Scene: Our house. 10:12am. Sunday morning.
I knew we couldn’t go more than a week before the next catastrophe hit our home.
The fact that it had been almost two weeks since the last malfunction should have been our first indicator that we were past due for the next problem.
It all started on Sunday morning while we were getting ready for church. The boys were in the bath tub when our Carbon Monoxide detector started blaring through the house. The only thing I knew about Carbon Monoxide was that it had been termed the “silent killer.” I knew we had to get out…fast.
Troy called the fire department (thankfully he was still home) while I frantically pulled the boys out of the tub, grabbed their church clothes, and rushed outside.
I was still dressing them in our driveway when the fire engine arrived. The fully-suited firefighters brought their detectors inside and found traces of CO throughout our entire house.
There wasn’t much they could do until the gas company arrived, so they were kind enough to give our boys a tour of the fire engine.
Blake ate that right up.
It was around that time when a lot of neighbors and those passing our house to go to church started asking what was going on. We created quite the spectacle.
Troy and I decided that it would be best for the boys and me to head to church since it was cold outside and we couldn’t go back in the house. Thankfully, I was already dressed, and I swept up my undone hair with some pins I had in my purse.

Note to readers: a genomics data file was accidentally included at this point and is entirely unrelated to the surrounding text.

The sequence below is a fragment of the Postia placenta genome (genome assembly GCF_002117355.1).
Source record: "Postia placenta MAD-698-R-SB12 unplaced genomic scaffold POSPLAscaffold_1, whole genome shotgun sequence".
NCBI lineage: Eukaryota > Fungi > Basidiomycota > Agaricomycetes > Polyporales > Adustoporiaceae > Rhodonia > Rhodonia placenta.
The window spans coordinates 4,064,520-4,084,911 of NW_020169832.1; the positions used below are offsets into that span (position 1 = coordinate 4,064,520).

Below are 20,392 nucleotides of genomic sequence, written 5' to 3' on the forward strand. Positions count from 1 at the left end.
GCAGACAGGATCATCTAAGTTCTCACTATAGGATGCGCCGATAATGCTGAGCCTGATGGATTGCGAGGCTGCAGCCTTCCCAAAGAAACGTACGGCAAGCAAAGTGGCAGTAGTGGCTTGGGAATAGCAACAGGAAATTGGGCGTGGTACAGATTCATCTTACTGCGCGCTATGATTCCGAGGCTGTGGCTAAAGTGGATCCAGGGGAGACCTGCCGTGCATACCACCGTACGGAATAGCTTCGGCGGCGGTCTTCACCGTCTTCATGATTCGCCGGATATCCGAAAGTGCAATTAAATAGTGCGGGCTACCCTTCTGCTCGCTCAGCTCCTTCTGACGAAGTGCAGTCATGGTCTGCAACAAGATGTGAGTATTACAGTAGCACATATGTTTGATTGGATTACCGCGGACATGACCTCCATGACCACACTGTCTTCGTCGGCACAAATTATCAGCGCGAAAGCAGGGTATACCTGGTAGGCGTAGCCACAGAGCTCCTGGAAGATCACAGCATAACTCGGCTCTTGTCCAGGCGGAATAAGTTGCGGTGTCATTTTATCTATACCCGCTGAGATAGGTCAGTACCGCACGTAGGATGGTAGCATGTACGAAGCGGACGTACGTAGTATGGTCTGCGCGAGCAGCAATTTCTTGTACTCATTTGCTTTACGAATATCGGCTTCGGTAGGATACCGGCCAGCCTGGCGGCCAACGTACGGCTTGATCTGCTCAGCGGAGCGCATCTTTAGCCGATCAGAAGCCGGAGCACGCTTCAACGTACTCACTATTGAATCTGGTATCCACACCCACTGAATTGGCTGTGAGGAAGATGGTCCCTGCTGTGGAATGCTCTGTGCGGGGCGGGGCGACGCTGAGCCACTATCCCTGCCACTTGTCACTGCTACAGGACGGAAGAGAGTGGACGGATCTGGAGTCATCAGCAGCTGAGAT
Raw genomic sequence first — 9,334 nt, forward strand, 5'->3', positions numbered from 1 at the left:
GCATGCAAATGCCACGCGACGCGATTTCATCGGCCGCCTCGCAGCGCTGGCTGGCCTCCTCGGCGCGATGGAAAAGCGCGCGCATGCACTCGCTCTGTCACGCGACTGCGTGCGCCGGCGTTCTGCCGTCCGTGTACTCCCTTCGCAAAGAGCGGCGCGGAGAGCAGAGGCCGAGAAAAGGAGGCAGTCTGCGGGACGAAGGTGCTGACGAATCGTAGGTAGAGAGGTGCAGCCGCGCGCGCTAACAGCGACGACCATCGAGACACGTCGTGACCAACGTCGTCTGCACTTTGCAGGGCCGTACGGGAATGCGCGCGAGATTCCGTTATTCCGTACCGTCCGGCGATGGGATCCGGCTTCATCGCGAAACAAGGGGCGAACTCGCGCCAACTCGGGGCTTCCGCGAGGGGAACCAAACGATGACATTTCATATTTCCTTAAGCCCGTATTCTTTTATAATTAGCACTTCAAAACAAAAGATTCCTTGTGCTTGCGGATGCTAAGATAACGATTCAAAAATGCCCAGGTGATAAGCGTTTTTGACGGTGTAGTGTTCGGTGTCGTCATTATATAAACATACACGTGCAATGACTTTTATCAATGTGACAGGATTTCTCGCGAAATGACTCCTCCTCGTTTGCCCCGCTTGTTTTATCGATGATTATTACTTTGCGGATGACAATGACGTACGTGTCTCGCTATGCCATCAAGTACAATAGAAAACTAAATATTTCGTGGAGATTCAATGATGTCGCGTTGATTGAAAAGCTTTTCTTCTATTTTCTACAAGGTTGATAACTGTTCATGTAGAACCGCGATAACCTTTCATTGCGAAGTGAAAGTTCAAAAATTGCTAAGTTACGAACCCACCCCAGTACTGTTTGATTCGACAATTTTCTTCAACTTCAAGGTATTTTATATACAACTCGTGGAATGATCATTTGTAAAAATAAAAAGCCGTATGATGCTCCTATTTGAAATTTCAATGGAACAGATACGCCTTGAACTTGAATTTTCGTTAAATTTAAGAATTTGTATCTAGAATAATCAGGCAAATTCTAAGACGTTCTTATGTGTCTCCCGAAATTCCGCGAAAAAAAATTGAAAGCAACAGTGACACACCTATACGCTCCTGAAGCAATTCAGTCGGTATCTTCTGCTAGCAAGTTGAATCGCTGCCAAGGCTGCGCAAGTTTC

That’s when our good friends and neighbors started stepping in to help us. I called my friend and asked her if she could bring some extra snacks to church since I didn’t have time to grab anything and there was no way the boys could make it through three hours of church with no sustenance.
Our story spread quickly and so many gracious families offered their homes and meals to us while we waited.
Troy stayed behind and sent me text messages to keep me updated while I wrestled the boys at church. It happened to be a frantic day because I was running around in preparation for the Primary Program that is next Sunday. In all of the chaos, I accidentally left my diaper bag in the chapel. Of course Nash needed to be changed after the chapel was filled with the next congregation, so another friend stepped in and lent me supplies.
In the end, the gas company ended up detecting a lot of sulfur that came from a car battery that Troy was charging overnight in the garage (my car battery having to be jump-started three times on Saturday is a whole other story). After airing out our house for several hours, we were able to go back in. It still overwhelmingly smelled like sulfur, but after contemplating the logistics of obtaining clothing and food and beds (and nie-nights), we were happy to have access at all.
I am so thankful for that Carbon Monoxide detector.